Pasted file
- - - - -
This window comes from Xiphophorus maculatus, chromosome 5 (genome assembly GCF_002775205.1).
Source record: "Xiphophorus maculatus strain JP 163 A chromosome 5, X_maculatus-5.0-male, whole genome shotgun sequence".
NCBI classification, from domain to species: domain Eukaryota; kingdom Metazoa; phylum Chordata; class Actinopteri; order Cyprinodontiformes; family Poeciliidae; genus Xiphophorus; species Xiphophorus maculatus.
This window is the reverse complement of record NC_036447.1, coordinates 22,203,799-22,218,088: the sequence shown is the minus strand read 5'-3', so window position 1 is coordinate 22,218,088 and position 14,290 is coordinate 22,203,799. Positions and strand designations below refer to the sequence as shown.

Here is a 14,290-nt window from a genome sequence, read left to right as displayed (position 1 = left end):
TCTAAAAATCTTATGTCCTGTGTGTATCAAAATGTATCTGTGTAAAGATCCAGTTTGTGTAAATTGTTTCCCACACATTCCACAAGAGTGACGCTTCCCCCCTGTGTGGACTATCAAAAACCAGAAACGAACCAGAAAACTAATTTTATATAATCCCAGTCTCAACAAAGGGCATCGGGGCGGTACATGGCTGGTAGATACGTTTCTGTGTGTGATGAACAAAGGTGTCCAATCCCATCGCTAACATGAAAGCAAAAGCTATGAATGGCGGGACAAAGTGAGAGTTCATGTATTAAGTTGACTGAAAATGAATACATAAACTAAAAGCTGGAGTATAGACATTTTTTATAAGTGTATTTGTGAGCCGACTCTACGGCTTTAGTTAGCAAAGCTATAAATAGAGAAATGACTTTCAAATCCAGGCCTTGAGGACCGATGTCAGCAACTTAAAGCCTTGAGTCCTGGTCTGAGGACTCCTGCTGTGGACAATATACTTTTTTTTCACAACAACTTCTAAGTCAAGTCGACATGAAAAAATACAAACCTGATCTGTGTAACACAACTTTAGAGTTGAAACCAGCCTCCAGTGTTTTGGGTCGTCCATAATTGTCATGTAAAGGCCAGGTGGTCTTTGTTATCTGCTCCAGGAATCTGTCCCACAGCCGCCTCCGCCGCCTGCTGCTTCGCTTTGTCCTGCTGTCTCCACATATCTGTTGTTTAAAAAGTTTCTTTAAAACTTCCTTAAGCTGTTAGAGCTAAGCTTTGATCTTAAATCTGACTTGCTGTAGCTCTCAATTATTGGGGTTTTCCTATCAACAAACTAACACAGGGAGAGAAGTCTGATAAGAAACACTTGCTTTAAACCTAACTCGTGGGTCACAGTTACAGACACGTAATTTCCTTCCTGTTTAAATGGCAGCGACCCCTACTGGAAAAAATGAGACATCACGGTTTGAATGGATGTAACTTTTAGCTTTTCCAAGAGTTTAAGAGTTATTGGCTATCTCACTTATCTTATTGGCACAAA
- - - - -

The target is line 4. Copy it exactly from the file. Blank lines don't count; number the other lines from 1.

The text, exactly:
This window is the reverse complement of record NC_036447.1, coordinates 22,203,799-22,218,088: the sequence shown is the minus strand read 5'-3', so window position 1 is coordinate 22,218,088 and position 14,290 is coordinate 22,203,799. Positions and strand designations below refer to the sequence as shown.